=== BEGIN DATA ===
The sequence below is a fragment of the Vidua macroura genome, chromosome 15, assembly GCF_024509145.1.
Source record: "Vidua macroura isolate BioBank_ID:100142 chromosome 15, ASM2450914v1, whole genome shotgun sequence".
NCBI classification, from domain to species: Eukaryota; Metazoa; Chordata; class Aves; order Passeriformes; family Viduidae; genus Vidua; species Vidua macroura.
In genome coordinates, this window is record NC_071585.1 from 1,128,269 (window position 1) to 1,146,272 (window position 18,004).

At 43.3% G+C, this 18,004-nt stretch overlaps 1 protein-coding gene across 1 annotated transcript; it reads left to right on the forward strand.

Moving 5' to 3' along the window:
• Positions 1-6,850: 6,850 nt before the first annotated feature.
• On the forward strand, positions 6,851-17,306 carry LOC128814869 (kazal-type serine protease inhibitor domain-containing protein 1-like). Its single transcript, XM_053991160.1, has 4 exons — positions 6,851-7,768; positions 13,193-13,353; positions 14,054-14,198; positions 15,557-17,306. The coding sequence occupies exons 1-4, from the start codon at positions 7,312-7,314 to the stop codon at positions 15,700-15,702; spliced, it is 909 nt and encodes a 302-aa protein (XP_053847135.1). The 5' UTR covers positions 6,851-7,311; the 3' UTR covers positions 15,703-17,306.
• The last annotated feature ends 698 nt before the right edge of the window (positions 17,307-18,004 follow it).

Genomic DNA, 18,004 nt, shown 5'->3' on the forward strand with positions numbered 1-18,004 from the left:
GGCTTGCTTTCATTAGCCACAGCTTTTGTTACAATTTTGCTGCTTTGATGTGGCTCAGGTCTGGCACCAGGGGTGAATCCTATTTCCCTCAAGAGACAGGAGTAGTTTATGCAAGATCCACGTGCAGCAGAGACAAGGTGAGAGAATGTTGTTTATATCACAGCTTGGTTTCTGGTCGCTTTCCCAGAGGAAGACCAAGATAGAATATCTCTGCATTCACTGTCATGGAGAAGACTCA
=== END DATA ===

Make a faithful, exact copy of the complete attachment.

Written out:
The sequence below is a fragment of the Vidua macroura genome, chromosome 15, assembly GCF_024509145.1.
Source record: "Vidua macroura isolate BioBank_ID:100142 chromosome 15, ASM2450914v1, whole genome shotgun sequence".
NCBI classification, from domain to species: Eukaryota; Metazoa; Chordata; class Aves; order Passeriformes; family Viduidae; genus Vidua; species Vidua macroura.
In genome coordinates, this window is record NC_071585.1 from 1,128,269 (window position 1) to 1,146,272 (window position 18,004).

At 43.3% G+C, this 18,004-nt stretch overlaps 1 protein-coding gene across 1 annotated transcript; it reads left to right on the forward strand.

Moving 5' to 3' along the window:
• Positions 1-6,850: 6,850 nt before the first annotated feature.
• On the forward strand, positions 6,851-17,306 carry LOC128814869 (kazal-type serine protease inhibitor domain-containing protein 1-like). Its single transcript, XM_053991160.1, has 4 exons — positions 6,851-7,768; positions 13,193-13,353; positions 14,054-14,198; positions 15,557-17,306. The coding sequence occupies exons 1-4, from the start codon at positions 7,312-7,314 to the stop codon at positions 15,700-15,702; spliced, it is 909 nt and encodes a 302-aa protein (XP_053847135.1). The 5' UTR covers positions 6,851-7,311; the 3' UTR covers positions 15,703-17,306.
• The last annotated feature ends 698 nt before the right edge of the window (positions 17,307-18,004 follow it).

Genomic DNA, 18,004 nt, shown 5'->3' on the forward strand with positions numbered 1-18,004 from the left:
GGCTTGCTTTCATTAGCCACAGCTTTTGTTACAATTTTGCTGCTTTGATGTGGCTCAGGTCTGGCACCAGGGGTGAATCCTATTTCCCTCAAGAGACAGGAGTAGTTTATGCAAGATCCACGTGCAGCAGAGACAAGGTGAGAGAATGTTGTTTATATCACAGCTTGGTTTCTGGTCGCTTTCCCAGAGGAAGACCAAGATAGAATATCTCTGCATTCACTGTCATGGAGAAGACTCA